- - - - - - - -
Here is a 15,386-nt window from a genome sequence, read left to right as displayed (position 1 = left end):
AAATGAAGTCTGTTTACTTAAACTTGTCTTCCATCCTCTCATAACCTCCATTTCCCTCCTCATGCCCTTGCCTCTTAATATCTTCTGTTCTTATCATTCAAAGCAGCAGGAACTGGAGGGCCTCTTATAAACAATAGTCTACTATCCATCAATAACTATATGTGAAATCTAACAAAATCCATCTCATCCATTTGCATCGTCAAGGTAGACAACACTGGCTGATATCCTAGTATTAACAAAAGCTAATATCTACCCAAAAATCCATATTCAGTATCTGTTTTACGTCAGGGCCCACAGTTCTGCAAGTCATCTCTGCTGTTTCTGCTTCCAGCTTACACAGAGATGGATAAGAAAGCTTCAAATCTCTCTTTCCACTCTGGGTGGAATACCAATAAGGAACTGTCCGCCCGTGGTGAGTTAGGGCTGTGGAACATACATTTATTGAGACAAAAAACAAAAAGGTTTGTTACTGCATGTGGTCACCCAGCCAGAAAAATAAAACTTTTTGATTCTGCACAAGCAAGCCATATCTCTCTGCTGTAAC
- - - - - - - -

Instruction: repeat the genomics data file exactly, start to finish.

Here is a 15,386-nt window from a genome sequence, read left to right as displayed (position 1 = left end):
AAATGAAGTCTGTTTACTTAAACTTGTCTTCCATCCTCTCATAACCTCCATTTCCCTCCTCATGCCCTTGCCTCTTAATATCTTCTGTTCTTATCATTCAAAGCAGCAGGAACTGGAGGGCCTCTTATAAACAATAGTCTACTATCCATCAATAACTATATGTGAAATCTAACAAAATCCATCTCATCCATTTGCATCGTCAAGGTAGACAACACTGGCTGATATCCTAGTATTAACAAAAGCTAATATCTACCCAAAAATCCATATTCAGTATCTGTTTTACGTCAGGGCCCACAGTTCTGCAAGTCATCTCTGCTGTTTCTGCTTCCAGCTTACACAGAGATGGATAAGAAAGCTTCAAATCTCTCTTTCCACTCTGGGTGGAATACCAATAAGGAACTGTCCGCCCGTGGTGAGTTAGGGCTGTGGAACATACATTTATTGAGACAAAAAACAAAAAGGTTTGTTACTGCATGTGGTCACCCAGCCAGAAAAATAAAACTTTTTGATTCTGCACAAGCAAGCCATATCTCTCTGCTGTAAC